COLUMBIA’S STRONG-MAYOR VOTE

Despite opposition, some neighborhood leaders support strong mayor

ccope@thestate.comNovember 17, 2013 

GERRY MELENDEZ — gmelendez@thestate.com Buy Photo

— Columbia’s neighborhood leaders are divided on whether changing Columbia’s form of government is a good idea for their communities and the city.

A special vote for city voters on the issue is Dec. 3, just over two weeks away. Just how much power the mayor should have has been the central question in the vote to change Columbia’s government from a council-manager form where a professional city manager runs the city, to a mayor-council form where the mayor has significant authority running the city.

Durham Carter is one of Columbia’s neighborhood leaders who supports the strong-mayor form of government even though critics say citizens and neighborhoods would lose out if citizens choose a strong mayor.

The Lower Waverly neighborhood leader said a strong mayor could address issues in the community like overgrown lots and crime.

“I would like to have someone that is accountable that is elected by the people in a democratic society,” Carter said.

John Stucker, immediate past president of the University Hill neighborhood, said a strong mayor would stop the political interference from city council to city government.

City council has “six little mayors” now, Stucker said.

But Marvin Heller, a leader in the Lyon Street neighborhood, opposes the strong mayor form, because he doesn’t want to compete with business interests.

Under the current system, Heller said he has the ability to reach out to several council members. But he said under a strong mayor form, he would feel he had only one option.

But having someone politically responsible for executive decision-making is a good thing, said Dean Slade, president of Columbia Council of Neighborhoods.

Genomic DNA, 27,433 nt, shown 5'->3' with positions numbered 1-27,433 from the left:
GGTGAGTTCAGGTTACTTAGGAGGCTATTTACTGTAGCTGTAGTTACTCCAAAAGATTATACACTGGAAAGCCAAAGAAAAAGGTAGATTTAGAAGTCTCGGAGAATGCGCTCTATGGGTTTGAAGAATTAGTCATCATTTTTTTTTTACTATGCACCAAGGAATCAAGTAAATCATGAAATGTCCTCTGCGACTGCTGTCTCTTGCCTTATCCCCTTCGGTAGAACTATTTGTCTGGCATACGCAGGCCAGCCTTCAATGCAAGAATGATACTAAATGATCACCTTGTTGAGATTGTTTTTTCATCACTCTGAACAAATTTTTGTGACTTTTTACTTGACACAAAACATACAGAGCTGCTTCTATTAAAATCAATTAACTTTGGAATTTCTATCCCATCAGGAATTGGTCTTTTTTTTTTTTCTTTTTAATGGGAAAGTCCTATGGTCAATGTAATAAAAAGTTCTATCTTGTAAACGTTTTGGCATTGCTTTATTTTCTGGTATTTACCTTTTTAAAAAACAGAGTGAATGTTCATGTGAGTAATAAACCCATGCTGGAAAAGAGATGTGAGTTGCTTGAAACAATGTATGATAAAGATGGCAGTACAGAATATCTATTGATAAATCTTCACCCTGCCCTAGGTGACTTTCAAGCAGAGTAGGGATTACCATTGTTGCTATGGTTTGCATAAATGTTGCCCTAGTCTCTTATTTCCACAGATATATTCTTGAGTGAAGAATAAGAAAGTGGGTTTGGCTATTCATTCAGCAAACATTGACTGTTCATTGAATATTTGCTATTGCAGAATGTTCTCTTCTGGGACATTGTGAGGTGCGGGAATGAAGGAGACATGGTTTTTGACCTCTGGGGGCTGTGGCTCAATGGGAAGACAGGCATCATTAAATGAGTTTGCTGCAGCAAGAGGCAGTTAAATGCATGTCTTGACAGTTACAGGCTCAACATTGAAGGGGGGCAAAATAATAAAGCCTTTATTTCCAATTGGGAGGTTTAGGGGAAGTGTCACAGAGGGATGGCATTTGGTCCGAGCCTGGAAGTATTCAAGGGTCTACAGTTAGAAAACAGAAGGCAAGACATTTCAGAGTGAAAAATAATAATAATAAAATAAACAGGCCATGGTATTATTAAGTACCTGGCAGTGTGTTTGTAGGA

Slade, who said he speaks for himself and not as a leader of the neighborhoods, said he finds himself in the minority among his colleagues.

A number of people Slade has spoken with appear to not support the initiative, especially in the Eau Claire Community where he lives, he said.

Most of the people he talks with want to preserve the status quo, he said.

Those who want to keep the current council-manager form of government include Ellen Cooper, president of the Coalition of Downtown Neighborhoods and past president of the Cottontown/Bellevue Neighborhood Association.

Cooper said this is one issue where neighborhood leaders are acting as individuals to take a position. She said when her neighborhood takes a stance it usually involves more meetings, discussions on the pros and cons and somewhat of a vote.

She said she doesn’t think there has been time to do that about the strong-mayor referendum.

Cooper opposes the strong mayor referendum because she thinks a professional should run the city.

Elizabeth Marks, president of the Robert Mills Historic Neighborhood Association, opposes a strong mayor because the initiative was not organic, she said.

“This did not grow up from the demands of the people,” Marks said.

Staff writer Dawn Hinshaw contributed.

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